The authors M.G., J.A.F. and C.G. acknowledge support from the Deutsche Forschungsgemeinschaft (DFG) through the grant CRC-TR 211 “Strong-interaction matter under extreme conditions”. M.G. acknowledges the support from the “Helmholtz Graduate School for Heavy Ion research”. J.A.F. acknowledges support of the “Stiftung Polytechnische Gesellschaft”, Frankfurt am Main. Furthermore, G.S.D. would like to thank Conselho Nacional de Desenvolvimento Científico e Tecnológico (CNPq) for financial support.


The authors thank Harri Niemi for fruitful discussion. This work was supported by the Helmholtz International Center for FAIR within the framework of the LOEWE program launched by the State of Hesse.

Conflicts of Interest

The authors declare no conflict of interest. The founding sponsors had no role in the design of the study; in the collection, analyses, or interpretation of data; in the writing of the manuscript, nor in the decision to publish the results.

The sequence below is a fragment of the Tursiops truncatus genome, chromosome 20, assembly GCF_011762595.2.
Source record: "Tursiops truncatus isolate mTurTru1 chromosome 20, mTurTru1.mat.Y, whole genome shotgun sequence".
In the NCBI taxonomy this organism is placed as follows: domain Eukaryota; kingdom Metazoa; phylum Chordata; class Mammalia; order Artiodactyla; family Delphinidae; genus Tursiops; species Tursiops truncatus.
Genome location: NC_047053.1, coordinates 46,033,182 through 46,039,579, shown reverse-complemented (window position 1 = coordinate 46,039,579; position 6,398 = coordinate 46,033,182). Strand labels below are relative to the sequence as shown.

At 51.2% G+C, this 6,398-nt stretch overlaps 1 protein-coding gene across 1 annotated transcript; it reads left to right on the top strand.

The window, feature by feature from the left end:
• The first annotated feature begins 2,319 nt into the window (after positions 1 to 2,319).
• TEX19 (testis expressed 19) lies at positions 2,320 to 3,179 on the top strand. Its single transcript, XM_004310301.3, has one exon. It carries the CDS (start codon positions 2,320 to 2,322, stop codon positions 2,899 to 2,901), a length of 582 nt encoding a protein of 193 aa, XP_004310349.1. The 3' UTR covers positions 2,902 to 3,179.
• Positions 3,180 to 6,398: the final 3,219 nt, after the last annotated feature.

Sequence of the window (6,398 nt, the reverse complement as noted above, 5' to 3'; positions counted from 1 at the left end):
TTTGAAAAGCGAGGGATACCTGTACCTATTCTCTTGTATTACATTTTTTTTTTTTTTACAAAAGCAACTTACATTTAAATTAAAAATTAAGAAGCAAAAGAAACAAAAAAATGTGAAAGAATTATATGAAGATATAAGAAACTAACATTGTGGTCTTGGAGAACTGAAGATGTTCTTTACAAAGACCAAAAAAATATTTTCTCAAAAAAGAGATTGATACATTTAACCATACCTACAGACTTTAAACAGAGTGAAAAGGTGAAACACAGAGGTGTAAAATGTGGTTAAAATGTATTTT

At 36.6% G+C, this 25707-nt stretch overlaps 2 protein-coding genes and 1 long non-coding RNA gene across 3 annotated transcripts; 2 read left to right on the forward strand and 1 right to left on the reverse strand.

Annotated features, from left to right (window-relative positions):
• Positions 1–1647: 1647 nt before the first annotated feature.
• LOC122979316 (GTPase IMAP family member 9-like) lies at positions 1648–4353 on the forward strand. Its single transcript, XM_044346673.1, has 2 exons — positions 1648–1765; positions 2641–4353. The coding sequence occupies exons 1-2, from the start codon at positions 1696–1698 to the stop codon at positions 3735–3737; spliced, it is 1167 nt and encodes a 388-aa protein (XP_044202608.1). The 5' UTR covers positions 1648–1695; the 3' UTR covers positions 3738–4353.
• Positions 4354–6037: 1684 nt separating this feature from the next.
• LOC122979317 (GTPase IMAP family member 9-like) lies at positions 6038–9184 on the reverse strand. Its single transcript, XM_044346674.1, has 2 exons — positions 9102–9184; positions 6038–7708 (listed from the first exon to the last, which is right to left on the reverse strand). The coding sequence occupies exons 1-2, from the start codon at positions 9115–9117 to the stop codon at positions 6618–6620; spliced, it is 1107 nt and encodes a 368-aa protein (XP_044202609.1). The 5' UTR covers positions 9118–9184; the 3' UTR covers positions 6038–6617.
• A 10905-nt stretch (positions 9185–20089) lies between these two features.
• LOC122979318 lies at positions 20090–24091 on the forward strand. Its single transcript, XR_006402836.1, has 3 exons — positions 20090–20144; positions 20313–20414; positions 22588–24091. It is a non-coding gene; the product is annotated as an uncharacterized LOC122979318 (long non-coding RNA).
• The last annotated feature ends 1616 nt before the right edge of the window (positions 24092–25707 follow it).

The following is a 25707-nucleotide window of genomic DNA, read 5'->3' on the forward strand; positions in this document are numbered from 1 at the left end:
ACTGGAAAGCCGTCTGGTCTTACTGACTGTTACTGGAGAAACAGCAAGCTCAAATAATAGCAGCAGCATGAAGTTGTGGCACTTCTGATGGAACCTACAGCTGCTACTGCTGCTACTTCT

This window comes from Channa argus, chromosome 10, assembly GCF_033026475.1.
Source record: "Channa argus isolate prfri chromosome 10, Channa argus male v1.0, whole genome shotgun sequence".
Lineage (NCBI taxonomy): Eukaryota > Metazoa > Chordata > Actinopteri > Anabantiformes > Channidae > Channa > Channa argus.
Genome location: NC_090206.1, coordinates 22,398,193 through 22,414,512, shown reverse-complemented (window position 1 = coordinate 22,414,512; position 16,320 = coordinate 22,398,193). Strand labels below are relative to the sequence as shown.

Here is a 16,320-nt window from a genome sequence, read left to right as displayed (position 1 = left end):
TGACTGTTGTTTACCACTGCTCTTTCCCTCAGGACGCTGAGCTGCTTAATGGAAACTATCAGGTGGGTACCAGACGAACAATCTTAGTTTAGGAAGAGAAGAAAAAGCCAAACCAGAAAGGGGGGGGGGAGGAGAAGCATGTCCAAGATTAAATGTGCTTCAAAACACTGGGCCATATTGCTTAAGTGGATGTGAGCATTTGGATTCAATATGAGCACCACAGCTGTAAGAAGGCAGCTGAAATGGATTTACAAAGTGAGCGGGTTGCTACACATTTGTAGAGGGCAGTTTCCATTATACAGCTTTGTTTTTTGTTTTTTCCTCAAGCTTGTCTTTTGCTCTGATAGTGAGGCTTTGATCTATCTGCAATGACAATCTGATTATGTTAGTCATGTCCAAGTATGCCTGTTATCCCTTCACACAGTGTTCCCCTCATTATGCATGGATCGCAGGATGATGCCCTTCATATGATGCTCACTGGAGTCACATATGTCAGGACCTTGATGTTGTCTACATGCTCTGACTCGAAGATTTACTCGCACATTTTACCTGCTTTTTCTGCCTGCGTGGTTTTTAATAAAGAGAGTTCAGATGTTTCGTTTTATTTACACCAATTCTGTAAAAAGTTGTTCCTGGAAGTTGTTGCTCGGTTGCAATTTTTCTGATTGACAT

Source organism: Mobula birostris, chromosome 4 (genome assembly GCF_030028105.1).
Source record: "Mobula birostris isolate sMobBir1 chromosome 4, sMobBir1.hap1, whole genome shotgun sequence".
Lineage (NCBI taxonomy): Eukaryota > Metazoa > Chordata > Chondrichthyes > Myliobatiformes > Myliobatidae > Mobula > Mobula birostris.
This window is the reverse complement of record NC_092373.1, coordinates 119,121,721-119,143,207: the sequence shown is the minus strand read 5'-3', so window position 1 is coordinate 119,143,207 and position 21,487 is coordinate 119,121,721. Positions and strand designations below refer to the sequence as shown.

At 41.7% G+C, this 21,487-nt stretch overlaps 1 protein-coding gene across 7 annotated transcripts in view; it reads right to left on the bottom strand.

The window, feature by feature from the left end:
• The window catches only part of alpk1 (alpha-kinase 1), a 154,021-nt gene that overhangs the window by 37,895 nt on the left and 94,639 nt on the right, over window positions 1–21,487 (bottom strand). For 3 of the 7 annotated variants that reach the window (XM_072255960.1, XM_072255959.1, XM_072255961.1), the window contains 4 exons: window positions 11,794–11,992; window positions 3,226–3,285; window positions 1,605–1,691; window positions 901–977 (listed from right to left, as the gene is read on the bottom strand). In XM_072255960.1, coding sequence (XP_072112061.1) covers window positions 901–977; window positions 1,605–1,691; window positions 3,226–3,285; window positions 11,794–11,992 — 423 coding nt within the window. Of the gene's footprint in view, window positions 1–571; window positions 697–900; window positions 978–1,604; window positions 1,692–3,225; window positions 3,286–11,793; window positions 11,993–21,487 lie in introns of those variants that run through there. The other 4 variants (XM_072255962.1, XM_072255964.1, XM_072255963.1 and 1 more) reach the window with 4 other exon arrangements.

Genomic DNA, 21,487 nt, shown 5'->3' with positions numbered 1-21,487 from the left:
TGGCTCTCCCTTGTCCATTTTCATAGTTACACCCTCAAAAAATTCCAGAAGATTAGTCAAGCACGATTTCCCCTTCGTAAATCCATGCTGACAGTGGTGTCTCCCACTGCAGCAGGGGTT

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Figure 1. Evaluated diffusion coefficients κ q q / T 2 of a system with 19 hadronic species plotted for temperatures below 160 MeV and for a conformal system of massless quarks and gluons calculated for temperatures larger than 160 MeV.
Figure 1. Evaluated diffusion coefficients κ q q / T 2 of a system with 19 hadronic species plotted for temperatures below 160 MeV and for a conformal system of massless quarks and gluons calculated for temperatures larger than 160 MeV.
Proceedings 10 00031 g001
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Fotakis, J.A.; Greif, M.; Denicol, G.S.; Greiner, C. Diffusion of Conserved Charges in Relativistic Heavy Ion Collisions. Proceedings 2019, 10, 31.

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Fotakis JA, Greif M, Denicol GS, Greiner C. Diffusion of Conserved Charges in Relativistic Heavy Ion Collisions. Proceedings. 2019; 10(1):31.

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Fotakis, Jan A., Moritz Greif, Gabriel S. Denicol, and Carsten Greiner. 2019. "Diffusion of Conserved Charges in Relativistic Heavy Ion Collisions" Proceedings 10, no. 1: 31.